Re: [perpass] A reminder, the Network is the Enemy...

Ted Lemon <mellon@fugue.com> Wed, 20 November 2013 20:57 UTC

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From: Ted Lemon <mellon@fugue.com>
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Date: Wed, 20 Nov 2013 15:57:43 -0500
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To: Nicholas Weaver <nweaver@icsi.berkeley.edu>
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Subject: Re: [perpass] A reminder, the Network is the Enemy...
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On Nov 20, 2013, at 3:42 PM, Nicholas Weaver <nweaver@icsi.berkeley.edu> wrote:
> We need to consider the network transporting our data as an active attacker, not just one which can observer/wiretap, but one that is both outside our control and willing to serve as a vehicle for attacking the end systems.  Its always been this way, but the recent behavior of the NSA/GCHQ has ensured that the pleasant fiction of the network's lack of hostility is no longer acceptable.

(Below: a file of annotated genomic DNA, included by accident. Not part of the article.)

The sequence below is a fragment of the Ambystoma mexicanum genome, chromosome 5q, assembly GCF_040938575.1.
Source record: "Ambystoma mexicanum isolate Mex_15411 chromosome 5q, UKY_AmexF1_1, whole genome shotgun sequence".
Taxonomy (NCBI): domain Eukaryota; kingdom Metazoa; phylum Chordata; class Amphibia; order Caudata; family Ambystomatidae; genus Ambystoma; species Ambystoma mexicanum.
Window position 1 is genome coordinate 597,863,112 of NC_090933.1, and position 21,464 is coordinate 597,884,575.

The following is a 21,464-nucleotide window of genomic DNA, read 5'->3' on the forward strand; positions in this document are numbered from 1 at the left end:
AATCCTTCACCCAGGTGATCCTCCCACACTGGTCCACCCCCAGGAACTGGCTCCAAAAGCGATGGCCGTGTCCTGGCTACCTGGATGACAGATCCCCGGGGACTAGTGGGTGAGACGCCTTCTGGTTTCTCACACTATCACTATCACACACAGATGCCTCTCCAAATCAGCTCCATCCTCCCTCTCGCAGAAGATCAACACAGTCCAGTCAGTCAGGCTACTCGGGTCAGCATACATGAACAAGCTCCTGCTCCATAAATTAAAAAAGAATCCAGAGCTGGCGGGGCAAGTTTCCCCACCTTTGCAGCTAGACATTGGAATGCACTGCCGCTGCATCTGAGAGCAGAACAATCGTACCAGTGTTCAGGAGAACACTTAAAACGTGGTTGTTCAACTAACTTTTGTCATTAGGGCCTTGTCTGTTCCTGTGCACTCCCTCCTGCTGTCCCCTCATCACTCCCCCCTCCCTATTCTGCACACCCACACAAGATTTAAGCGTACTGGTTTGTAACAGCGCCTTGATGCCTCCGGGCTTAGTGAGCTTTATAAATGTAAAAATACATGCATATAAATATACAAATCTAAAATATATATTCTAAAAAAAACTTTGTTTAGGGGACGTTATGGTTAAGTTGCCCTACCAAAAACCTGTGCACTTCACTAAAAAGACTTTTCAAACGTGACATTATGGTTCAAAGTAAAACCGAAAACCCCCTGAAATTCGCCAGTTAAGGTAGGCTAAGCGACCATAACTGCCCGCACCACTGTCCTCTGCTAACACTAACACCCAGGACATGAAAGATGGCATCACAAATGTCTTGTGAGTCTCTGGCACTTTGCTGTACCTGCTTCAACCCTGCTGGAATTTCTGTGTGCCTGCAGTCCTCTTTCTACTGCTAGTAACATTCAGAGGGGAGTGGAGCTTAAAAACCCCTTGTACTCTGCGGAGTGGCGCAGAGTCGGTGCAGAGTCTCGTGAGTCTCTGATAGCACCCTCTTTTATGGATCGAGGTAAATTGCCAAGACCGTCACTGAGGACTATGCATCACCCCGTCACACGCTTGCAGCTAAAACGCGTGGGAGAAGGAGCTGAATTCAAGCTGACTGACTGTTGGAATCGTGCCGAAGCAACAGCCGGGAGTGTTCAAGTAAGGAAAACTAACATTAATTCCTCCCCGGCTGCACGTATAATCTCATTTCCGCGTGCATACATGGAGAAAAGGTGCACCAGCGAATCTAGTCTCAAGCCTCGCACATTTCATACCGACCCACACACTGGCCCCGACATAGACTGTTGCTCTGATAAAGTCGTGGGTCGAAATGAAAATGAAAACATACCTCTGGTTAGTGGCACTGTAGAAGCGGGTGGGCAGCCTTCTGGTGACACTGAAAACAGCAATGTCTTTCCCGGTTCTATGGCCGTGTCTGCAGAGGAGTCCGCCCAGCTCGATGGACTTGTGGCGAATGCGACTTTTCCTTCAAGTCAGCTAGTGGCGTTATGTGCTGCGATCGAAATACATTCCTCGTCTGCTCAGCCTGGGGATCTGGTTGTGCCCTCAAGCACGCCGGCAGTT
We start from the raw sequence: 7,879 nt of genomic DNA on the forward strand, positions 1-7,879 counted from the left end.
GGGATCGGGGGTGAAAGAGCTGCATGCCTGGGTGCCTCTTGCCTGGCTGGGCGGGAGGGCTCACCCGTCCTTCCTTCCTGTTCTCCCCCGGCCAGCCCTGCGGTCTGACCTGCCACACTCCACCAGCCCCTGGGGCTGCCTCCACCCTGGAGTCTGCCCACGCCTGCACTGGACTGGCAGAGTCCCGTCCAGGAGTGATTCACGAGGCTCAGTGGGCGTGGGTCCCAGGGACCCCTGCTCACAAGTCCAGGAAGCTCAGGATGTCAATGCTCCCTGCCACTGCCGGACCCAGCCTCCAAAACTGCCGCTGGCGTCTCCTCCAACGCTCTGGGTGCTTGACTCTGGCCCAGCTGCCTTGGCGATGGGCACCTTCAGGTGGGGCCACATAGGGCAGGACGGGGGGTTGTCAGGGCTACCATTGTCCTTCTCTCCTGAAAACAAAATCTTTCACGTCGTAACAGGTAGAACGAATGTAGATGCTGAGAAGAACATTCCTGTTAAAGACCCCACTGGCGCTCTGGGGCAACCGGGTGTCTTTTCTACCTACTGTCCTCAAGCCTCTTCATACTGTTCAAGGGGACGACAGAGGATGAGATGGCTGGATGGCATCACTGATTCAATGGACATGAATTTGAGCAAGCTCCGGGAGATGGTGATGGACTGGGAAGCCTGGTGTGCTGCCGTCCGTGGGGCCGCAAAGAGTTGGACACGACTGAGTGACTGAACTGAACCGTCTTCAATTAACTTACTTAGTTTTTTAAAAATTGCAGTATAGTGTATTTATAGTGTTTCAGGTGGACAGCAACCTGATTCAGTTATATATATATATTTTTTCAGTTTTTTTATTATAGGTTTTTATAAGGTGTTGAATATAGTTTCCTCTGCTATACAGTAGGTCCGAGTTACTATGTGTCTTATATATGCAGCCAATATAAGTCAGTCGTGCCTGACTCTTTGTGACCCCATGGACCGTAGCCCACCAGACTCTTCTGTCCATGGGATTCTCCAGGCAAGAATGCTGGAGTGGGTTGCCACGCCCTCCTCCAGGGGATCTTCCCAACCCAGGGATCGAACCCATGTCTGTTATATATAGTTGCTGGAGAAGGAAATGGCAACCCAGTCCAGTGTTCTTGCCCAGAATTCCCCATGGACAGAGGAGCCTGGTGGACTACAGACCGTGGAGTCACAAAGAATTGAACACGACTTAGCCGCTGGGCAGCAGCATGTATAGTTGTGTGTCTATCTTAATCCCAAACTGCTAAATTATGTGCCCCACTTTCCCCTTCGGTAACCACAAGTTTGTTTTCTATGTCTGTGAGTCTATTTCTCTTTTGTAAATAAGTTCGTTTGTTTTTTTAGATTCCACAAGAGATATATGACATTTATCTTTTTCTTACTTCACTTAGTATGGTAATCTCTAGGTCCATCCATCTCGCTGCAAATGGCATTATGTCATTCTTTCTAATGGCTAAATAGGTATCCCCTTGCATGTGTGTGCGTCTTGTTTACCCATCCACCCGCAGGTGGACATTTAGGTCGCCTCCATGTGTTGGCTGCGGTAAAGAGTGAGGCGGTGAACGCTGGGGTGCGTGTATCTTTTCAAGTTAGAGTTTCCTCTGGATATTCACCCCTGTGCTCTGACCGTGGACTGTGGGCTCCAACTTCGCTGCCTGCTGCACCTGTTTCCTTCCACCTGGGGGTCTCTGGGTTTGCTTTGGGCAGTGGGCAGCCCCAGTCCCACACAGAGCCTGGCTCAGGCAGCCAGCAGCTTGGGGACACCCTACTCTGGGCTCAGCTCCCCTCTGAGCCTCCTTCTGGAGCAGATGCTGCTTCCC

The thing that hit me from this article that I really just hadn't fully understood previously is that any web site that displays personalized information per user that can be easily parsed now serves as a way to do a targeted attack on an individual or on individuals who work for an organization.

So if you read slashdot or tumblr, for example, both of which display personally identifying information on their home pages if you are logged in, then an MiTM attacker can listen on the link the server is connected to and trigger on HTTP responses to you, and then attack you specifically, without revealing the attack to anyone else.

So this starts as a pervasive passive attack, essentially, and then turns into an active attack only for the targeted user or users.

This can be mitigated in several ways—obviously https-everywhere will address the problem, but also if the web site simply doesn't display personally identifying information in their outgoing traffic, then the passive attack isn't possible.

Of course, if the attacker knows your IP address, then they don't need to scrape the HTTP response, but attackers don't necessarily have that information, particularly if what they are doing is illegal in the country you live in.   So there's real value in being aware of this threat model and trying to mitigate it.

Specifically, maybe the IETF (or someone) should be recommending that web sites not display personally identifying information about logged-in users except over TLS connections.   Certainly we should document this threat model and try to raise awareness about it.